Parent’s Guide to Cord Blood, January 2022
Lisa Maxson celebrated the 10th anniversary of her double cord blood transplant on 15 Dec. 2021. Her medical journey began in August 2011 with a diagnosis of Acute Myeloid Leukemia (AML). At that time, Lisa was 28 years old, and together with her husband Tom, she had three children ages 16 months, 3 years, and 5 years.
Due to the aggressive nature of AML, Lisa was immediately put on track for a stem cell transplant. But surprisingly, none of the registered bone marrow donors were a match for the Caucasian mother from Troy, Ohio. Her oncology team turned to searches of cord blood units in public banks, and found two units that were perfect matches for a transplant. Lisa’s story is featured by the Cleveland Cord Blood Center.
Thanks to her double cord blood transplant, Lisa is here today to watch her now 11 year old child play golf, her 13 year old play football, and her 16 year old now drives a car and plays travel softball. Lisa is thankful for the hard work of all the cord blood professionals that have made this possible.
“I may never get the chance to meet the two baby girls whose cells are inside me, and I don’t know why their parents donated their umbilical cord blood, but I’m so glad they did,” she continued. “If it wasn’t for the cord blood matches on the registry, I wouldn’t be here to cheer on my own children. I can now be there for them as they grow up…and throughout their lives.”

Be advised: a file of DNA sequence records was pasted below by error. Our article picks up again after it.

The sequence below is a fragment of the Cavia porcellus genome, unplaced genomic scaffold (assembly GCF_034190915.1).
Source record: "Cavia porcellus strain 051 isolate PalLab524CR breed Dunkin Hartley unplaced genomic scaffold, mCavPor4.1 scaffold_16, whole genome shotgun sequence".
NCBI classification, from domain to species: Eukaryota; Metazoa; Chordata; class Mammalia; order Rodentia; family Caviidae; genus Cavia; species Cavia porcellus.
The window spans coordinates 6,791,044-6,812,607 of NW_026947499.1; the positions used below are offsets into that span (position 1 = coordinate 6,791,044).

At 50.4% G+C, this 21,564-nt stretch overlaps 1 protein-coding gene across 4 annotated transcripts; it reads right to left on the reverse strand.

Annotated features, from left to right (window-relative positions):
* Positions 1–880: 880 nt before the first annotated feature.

Lisa feels it is time to pay forward the gift of life that she has received. She now advocates for others like herself, because everyone deserves to have a match for a life-saving transplant. She delivers hope by working as a trained medical courier for Be The Match, delivering bone marrow stem cells all across the United States. Finally, Lisa and her family have launched the Buckeye 5K Run/Walk in her home town to raise awareness and funding for Be The Match.
Lisa recorded a 2 minute video on the occasion of the 2021 Cord Blood Connect annual meeting of the Cord Blood Association, which you can watch on the website of the Cleveland Cord Blood Center or on YouTube.
Source: Cleveland Cord Blood Center